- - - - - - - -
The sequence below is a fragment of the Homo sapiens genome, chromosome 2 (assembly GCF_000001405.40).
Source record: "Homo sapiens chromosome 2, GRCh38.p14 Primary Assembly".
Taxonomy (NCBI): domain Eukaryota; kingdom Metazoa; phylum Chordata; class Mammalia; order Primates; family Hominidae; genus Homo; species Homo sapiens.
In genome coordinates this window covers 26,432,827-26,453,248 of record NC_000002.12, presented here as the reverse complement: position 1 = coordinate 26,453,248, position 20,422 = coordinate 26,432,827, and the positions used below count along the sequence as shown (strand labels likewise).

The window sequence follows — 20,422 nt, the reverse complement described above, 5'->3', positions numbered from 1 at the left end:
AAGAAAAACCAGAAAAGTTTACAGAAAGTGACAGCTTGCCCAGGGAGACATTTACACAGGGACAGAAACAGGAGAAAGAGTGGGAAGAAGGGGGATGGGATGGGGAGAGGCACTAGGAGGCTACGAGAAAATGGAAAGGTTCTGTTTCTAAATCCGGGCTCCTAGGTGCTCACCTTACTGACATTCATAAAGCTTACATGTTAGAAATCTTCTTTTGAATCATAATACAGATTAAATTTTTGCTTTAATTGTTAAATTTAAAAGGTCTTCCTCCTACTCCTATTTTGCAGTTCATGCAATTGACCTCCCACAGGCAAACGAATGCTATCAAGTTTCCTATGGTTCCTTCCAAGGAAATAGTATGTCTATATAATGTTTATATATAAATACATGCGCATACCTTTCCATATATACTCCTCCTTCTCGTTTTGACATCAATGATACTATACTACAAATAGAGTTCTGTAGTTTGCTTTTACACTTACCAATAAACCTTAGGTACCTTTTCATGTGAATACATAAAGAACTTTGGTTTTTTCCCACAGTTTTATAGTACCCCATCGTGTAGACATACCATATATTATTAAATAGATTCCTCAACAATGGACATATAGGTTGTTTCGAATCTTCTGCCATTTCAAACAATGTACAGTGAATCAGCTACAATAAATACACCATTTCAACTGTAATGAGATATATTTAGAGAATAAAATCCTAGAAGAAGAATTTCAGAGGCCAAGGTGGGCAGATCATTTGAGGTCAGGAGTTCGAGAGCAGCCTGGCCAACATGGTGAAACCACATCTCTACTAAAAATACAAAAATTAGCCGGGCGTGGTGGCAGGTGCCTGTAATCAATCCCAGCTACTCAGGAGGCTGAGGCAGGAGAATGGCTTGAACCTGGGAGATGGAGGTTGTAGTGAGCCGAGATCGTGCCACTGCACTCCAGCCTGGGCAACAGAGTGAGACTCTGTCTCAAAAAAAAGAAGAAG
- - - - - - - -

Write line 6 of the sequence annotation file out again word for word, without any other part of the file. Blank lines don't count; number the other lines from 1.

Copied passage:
AAGAAAAACCAGAAAAGTTTACAGAAAGTGACAGCTTGCCCAGGGAGACATTTACACAGGGACAGAAACAGGAGAAAGAGTGGGAAGAAGGGGGATGGGATGGGGAGAGGCACTAGGAGGCTACGAGAAAATGGAAAGGTTCTGTTTCTAAATCCGGGCTCCTAGGTGCTCACCTTACTGACATTCATAAAGCTTACATGTTAGAAATCTTCTTTTGAATCATAATACAGATTAAATTTTTGCTTTAATTGTTAAATTTAAAAGGTCTTCCTCCTACTCCTATTTTGCAGTTCATGCAATTGACCTCCCACAGGCAAACGAATGCTATCAAGTTTCCTATGGTTCCTTCCAAGGAAATAGTATGTCTATATAATGTTTATATATAAATACATGCGCATACCTTTCCATATATACTCCTCCTTCTCGTTTTGACATCAATGATACTATACTACAAATAGAGTTCTGTAGTTTGCTTTTACACTTACCAATAAACCTTAGGTACCTTTTCATGTGAATACATAAAGAACTTTGGTTTTTTCCCACAGTTTTATAGTACCCCATCGTGTAGACATACCATATATTATTAAATAGATTCCTCAACAATGGACATATAGGTTGTTTCGAATCTTCTGCCATTTCAAACAATGTACAGTGAATCAGCTACAATAAATACACCATTTCAACTGTAATGAGATATATTTAGAGAATAAAATCCTAGAAGAAGAATTTCAGAGGCCAAGGTGGGCAGATCATTTGAGGTCAGGAGTTCGAGAGCAGCCTGGCCAACATGGTGAAACCACATCTCTACTAAAAATACAAAAATTAGCCGGGCGTGGTGGCAGGTGCCTGTAATCAATCCCAGCTACTCAGGAGGCTGAGGCAGGAGAATGGCTTGAACCTGGGAGATGGAGGTTGTAGTGAGCCGAGATCGTGCCACTGCACTCCAGCCTGGGCAACAGAGTGAGACTCTGTCTCAAAAAAAAGAAGAAG